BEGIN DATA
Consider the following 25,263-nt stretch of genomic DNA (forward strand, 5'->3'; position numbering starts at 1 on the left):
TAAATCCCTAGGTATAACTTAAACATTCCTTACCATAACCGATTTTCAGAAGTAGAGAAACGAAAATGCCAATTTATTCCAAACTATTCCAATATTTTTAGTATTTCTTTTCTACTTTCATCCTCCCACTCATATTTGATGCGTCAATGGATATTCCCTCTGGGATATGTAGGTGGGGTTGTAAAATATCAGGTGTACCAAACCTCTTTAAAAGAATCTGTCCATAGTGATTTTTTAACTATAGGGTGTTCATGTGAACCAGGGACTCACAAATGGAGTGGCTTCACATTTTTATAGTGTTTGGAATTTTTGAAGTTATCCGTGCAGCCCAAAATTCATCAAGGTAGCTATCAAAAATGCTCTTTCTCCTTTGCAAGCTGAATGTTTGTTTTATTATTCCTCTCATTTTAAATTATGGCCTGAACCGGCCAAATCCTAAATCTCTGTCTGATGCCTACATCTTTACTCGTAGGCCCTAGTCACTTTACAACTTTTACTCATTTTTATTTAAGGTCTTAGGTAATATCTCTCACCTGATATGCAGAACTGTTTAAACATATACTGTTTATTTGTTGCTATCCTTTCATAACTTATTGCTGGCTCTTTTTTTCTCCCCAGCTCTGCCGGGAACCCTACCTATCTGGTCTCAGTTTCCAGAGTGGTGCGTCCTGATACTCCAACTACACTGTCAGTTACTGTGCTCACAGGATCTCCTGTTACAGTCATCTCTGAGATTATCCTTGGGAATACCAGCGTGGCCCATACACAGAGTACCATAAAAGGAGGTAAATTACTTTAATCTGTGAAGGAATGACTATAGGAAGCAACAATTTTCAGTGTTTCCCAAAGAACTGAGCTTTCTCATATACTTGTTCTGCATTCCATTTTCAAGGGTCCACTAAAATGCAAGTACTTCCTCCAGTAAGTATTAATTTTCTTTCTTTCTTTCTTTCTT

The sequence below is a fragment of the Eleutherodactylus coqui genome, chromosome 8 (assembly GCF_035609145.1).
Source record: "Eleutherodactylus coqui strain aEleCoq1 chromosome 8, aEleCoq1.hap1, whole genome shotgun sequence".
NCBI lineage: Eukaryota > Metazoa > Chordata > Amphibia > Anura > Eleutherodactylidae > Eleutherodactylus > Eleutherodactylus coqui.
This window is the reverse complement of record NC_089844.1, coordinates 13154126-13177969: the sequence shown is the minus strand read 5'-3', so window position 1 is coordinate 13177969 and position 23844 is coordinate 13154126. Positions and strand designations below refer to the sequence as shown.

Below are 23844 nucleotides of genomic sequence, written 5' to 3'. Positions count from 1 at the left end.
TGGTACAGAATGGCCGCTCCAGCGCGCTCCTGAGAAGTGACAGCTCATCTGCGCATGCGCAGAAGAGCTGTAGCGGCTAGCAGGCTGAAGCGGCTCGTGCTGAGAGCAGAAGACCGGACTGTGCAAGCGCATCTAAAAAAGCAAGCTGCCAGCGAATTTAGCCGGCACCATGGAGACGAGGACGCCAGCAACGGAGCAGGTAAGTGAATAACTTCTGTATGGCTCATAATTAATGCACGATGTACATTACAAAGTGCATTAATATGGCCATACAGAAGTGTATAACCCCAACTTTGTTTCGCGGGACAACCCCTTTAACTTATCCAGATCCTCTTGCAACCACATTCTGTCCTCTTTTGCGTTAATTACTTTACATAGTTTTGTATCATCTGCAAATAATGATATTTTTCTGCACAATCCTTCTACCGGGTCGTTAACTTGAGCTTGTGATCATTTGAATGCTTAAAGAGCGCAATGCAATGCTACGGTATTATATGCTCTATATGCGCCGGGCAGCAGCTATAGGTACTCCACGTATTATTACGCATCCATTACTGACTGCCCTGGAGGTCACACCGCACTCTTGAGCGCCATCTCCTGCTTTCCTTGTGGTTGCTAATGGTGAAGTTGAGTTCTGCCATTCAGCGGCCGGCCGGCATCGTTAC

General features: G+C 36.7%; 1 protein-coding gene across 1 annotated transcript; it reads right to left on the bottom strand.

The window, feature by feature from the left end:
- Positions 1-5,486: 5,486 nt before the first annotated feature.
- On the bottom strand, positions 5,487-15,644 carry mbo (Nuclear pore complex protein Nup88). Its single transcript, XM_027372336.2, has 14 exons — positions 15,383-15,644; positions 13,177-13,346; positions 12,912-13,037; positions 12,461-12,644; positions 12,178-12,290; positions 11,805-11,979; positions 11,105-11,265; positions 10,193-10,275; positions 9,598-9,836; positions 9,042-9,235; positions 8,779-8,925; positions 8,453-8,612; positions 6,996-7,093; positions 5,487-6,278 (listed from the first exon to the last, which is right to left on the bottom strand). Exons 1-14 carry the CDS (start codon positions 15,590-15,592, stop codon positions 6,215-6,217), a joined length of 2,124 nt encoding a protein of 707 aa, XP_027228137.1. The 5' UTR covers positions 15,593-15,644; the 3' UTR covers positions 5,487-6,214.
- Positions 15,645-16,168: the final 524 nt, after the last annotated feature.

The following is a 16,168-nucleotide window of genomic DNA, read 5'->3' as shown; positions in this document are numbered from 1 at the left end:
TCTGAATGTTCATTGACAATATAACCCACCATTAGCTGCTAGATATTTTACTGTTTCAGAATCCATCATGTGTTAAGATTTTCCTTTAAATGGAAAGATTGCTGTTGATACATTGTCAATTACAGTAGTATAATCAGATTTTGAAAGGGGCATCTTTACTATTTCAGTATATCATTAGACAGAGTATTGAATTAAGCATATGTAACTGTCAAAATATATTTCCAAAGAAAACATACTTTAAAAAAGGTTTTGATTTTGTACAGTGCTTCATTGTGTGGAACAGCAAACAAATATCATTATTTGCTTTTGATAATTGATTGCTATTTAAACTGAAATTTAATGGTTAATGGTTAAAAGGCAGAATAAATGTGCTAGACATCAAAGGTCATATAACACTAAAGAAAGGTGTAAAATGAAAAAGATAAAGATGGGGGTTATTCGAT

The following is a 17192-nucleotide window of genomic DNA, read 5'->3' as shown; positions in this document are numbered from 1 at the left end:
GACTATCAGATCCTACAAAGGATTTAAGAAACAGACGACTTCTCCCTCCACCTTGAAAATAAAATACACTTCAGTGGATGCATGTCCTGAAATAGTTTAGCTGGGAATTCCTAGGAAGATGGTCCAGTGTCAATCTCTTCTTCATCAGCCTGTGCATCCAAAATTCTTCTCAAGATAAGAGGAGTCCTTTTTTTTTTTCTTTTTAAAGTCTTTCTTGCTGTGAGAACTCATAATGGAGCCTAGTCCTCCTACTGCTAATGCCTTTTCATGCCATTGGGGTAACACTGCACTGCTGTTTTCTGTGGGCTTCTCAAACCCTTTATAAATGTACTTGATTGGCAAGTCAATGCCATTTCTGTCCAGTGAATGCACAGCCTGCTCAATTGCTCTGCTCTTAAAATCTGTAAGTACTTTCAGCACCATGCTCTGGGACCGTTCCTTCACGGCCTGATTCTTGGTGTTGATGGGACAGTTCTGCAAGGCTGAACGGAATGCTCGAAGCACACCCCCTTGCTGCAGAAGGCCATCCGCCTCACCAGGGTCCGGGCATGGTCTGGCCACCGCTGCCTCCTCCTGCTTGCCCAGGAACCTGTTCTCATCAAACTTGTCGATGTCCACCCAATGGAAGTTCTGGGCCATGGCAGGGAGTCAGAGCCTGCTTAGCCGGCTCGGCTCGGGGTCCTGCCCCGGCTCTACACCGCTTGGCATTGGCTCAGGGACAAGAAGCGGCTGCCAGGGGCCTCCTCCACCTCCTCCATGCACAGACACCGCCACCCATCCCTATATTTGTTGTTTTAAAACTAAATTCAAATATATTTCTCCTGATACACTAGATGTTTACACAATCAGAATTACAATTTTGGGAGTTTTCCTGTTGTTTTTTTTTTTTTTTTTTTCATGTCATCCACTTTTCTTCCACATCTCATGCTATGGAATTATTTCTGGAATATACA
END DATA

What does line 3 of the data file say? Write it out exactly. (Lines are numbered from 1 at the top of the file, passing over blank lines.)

The sequence below is a fragment of the Eleutherodactylus coqui genome, chromosome 8 (assembly GCF_035609145.1).